After visiting Clochmabenstane, as recorded in an earlier posting (here), I travelled to my next base, The Bonnington in Moffat. I’ve talked before about my time in Moffat (here), so I won’t go into any details, other than to say I was once again warmly welcomed by the proprietors, Lesley and Paul, who greeted me with banana cake and a cup of tea. As with my previous stays there, they were always extremely helpful and hospitable.
|Mine hosts: Paul and Lesley|
The next day I left The Bonnington and made my way to the parking place near the trail to Hart Fell. As Nikolai Tolstoy states in his book The Quest for Merlin, if there ever is a sacred place in Britain, it is here, where it is said Myrddin (the historical character that Merlin is based on) escaped to after the battle of Arfderydd, in which he went mad. I have visited Hart Fell Spar twice before and drunk of its waters and honoured the presence of Myrddin/Merlin.
|Hart Fell Spar. Note the ram's skull above the entrance.|
|Signage at the spar.|
On my first visit, I climbed to a plateau just above the spar in the mistaken belief that this was Hart Fell itself. It wasn’t. As those of you who have followed my blog about my previous trips would know, I tend to climb first and check maps, etc., afterwards. So, on my next visit, I knew where I had to go, but heavy rain defeated my trudging from crest to crest towards the ever-receding summit that kept disappearing into mist.
|View of area above Hart Fell Spar (2013).|
|On the way to the top of Hart Fell, before the rain really set in (2015).|
|Signage at Castle Loch|
I travelled down to Lochmaben, a small town about fifteen miles (30 minutes) south from Moffat. Nearby is Castle Loch, on the shores of which is Lochmaben Castle, the home of Robert the Bruce when he was Lord of Annandale. I had been to the loch and the castle area before, as I was using the setting for a major druid location. This time, I wanted to check out the area in a different season to those other visits. By the time I got there, the rain had stopped, but the temperature was still so cold my breath plumed in front of me.
|Woods of Lochmaben|
|Sky above Lochmaben|
I spent an hour or so wandering the paths around the site and through the surrounding wood, accompanied by the constant drip of water from the rowans, hawthorn, beech, oak, and sycamore, like someone’s footsteps in the undergrowth, and by the calls of robins, thrushes, tits, and jackdaws and the flashes of colour as they darted through the trees. Two crows complained to each other about the weather. Out on the loch, two swans upended themselves as they fed, a line of ducks cruised across the dimpled water, and noisy geese passed overhead.
|Swans swimming in one of the bays of Castle Loch|
|Line of ducks across the middle of the loch|
Behind the castle ruins, to the west, is a low mound on which are perched six massive, gnarled beech trees, their trunks moss-wrapped near the roots. When I wrote the first draft of my novel, I described a mound that was used for the meeting of the druid community. I had been to Lochmaben before writing this, but I don’t remember noticing the actual mound that time. Some sort of synchronicity, perhaps? This time, I mapped out the mound, its guardian trees, and the flat amphitheatre area in front of it.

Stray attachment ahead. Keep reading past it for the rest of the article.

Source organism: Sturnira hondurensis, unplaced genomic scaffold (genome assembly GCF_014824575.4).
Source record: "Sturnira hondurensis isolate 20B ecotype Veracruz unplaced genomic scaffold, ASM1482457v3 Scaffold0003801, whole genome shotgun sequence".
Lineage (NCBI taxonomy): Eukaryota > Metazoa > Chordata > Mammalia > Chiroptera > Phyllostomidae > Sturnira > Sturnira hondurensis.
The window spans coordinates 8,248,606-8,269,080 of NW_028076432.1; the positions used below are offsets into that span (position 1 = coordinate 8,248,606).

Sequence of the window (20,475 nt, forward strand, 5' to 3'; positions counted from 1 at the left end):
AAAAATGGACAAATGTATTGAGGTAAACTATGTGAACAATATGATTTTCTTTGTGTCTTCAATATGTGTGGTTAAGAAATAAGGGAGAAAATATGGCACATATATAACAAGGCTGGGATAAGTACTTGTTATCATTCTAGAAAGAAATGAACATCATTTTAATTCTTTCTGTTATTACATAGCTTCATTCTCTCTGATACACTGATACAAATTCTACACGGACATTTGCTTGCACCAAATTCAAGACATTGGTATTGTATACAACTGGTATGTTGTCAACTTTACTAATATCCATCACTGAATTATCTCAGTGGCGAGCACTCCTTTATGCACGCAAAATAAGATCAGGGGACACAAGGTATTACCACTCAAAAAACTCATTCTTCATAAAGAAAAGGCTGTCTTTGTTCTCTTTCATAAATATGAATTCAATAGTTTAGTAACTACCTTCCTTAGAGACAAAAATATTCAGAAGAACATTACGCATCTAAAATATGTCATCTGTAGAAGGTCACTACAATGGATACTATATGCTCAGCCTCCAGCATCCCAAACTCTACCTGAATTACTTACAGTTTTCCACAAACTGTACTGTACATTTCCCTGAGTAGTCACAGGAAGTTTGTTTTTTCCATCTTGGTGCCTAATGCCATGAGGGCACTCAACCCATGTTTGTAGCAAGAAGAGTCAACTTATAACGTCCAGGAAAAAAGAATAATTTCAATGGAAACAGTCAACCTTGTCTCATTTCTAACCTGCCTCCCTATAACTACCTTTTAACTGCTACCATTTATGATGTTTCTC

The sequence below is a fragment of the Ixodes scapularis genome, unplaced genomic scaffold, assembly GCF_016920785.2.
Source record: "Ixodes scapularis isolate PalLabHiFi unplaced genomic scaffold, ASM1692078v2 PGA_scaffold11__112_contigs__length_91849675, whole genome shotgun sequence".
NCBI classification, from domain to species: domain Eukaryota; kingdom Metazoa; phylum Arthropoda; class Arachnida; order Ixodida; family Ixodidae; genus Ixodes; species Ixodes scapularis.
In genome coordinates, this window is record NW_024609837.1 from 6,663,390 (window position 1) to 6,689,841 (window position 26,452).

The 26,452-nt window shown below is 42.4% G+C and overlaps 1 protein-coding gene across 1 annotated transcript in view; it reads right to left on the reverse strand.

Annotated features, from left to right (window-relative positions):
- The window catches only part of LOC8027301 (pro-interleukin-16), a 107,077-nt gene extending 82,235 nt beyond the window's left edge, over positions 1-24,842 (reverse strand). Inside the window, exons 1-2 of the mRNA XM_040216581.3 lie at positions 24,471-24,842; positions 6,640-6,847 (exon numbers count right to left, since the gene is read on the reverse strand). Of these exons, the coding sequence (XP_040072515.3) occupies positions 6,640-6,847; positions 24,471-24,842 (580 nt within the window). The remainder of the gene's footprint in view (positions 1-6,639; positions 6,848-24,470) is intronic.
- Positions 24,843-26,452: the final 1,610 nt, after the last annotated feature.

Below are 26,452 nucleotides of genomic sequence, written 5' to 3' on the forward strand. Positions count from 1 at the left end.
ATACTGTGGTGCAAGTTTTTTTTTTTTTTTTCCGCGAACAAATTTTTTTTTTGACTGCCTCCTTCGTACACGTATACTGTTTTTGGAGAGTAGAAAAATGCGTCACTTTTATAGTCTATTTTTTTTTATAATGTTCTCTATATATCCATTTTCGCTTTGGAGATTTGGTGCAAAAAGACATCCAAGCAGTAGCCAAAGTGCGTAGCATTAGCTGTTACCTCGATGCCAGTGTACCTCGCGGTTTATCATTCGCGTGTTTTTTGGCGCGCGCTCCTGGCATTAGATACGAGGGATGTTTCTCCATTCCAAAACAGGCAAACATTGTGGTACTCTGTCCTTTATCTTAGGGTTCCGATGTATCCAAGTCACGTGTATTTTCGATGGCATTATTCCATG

|The mound behind the castle|
|Path to the mound from the castle area|
|One of the beech trees on the perimeter of the mound|
I then travelled to Rockcliffe to climb The Mote of Mark, an Iron Age hillfort that seems to have been a centre for metalwork, which is how I am using it in the novel. My hero travels there as a test on his decision to become a druid. Brambles, beech, sycamore oak and rowan trees line the nearby stream, some of them with vines hanging down from their branches. Around the base are hawthorn and apple trees, wreathed in moss. The mound itself is quite sparse, with grass, bracken, gorse and tufts of spinifex, though there are some oak saplings in the hollow where I imagine the master metalworker had his dwellings and smithy. Moss covers some vitrified rocks that may have belonged to the original stone walls surrounding the dwellings on top of the summit.
|Signage at the Mote of Mark, which overlooks the Urr estuary|
|The Mote of Mark|
|Moss-covered hawthorn tree|
The mound has a great view of the bay to the south and the hills and valleys on the other sides. On the mudflats, oystercatchers called to each other as they searched for food. At one point, they were in a line, like advancing warriors, but most of the time they were scattered around, like fighters in their individual single combats. A flock of sparrows darted above the broad flat space between the north side of the mound and the next hill. When the chill breeze from the across the bay dropped, I could hear people talking on properties a quarter of a mile and more away.
|Possible vitrified fortifications|
|The mudflats south of the mound|
|View to the north of the mound|
I hope you enjoyed this post. As always, I welcome your comments and will answer any questions you have about these Iron Age sites.